Prior salary alone or in combination with other factors cannot justify a wage differential between male and female employees under the Equal Pay Act, the U.S. Court of Appeals for the Ninth Circuit has held in an en banc decision. Rizo v. Yovino, No. 16-15372 (Apr. 9, 2018). This decision overturns the 2017 decision of a three-judge panel of the Ninth Circuit and the Court’s 1982 decision holding that prior salary was a permissible “factor other than sex” under the Equal Pay Act. Kouba v. Allstate Ins. Co., 691 F.3d 873 (9th Cir. 1982).

The Ninth Circuit has jurisdiction over Alaska, Arizona, California, Hawaii, Idaho, Montana, Nevada, Oregon, and Washington.

The Fresno County Office of Education paid the plaintiff, Aileen Rizo, less than comparable male employees for the same work. The County set starting pay based on a pay scale that expressly took into account prior salary.

Rizo sued for violation of the Equal Pay Act, among other claims. The County defended the Equal Pay Act claim on the basis of the fourth “catch-all” affirmative defense in the Equal Pay Act, which provides, in pertinent part, that wage differentials are permissible if “based on any factor other than sex.” The district court denied summary judgment to the County.

A three-judge panel of the Ninth Circuit reversed, holding that using prior salary to calculate current wages can be permissible under the Equal Pay Act as a “factor other than sex” if the company establishes that the use of prior salary was reasonable and effectuated a business policy.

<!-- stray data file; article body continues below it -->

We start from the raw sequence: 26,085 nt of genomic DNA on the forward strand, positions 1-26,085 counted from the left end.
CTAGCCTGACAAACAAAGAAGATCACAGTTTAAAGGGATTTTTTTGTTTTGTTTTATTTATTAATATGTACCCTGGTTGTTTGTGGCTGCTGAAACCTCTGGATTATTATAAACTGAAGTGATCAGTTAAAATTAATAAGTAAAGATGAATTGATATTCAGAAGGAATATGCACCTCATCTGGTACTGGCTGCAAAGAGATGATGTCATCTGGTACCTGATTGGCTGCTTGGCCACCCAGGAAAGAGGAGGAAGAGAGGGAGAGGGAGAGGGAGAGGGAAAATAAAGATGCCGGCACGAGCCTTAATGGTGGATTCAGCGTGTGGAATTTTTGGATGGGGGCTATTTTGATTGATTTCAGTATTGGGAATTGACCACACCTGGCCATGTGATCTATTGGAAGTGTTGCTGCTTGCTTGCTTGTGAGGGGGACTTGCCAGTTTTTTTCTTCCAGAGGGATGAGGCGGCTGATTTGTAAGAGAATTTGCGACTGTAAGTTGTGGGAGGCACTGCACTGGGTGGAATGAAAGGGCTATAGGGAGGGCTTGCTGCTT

The en banc court reversed the panel decision, holding that prior salary is not a “factor other than sex” as a matter of law and the County, therefore, had failed to set forth an affirmative defense to the pay discrimination claim.

The Ninth Circuit held that the “factor other than sex” affirmative defense is limited to “job-related factors” and that prior salary is not “a legitimate measure of work experience, ability, performance, or any other job-related quality.” The Court explained:

We conclude, unhesitatingly, that “any other factor other than sex” is limited to legitimate, job-related factors such as a prospective employee’s experience, educational background, ability, or prior job performance. It is inconceivable that Congress, in an Act the primary purpose of which was to eliminate long-existing “endemic” sex-based wage disparities, would create an exception for basing new hires’ salaries on these very disparities — disparities that Congress declared are not only related to sex but caused by sex. To accept the County’s argument would be to perpetuate rather than eliminate the pervasive discrimination at which the Act was aimed.

Although the case arose in an initial wage setting, the opinion (in footnote 7) suggests that the logic applies with equal force to promotions and job transfers.

The Court did not address whether past salary may legitimately play a role in the course of individualized salary negotiations. It stated, “We prefer to reserve all questions relating to individualized negotiations for decision in subsequent cases.”

The Court noted (in footnote 16) that the practice of “red-circling” or temporarily maintaining a higher pay rate in a job requiring fewer skills and normally paying less would be “job-related.”

The majority opinion was written by Judge Stephen Reinhardt shortly before his death.

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The Ninth Circuit decision follows a string of new state and local regulations banning the use of prior salary or salary history in setting pay.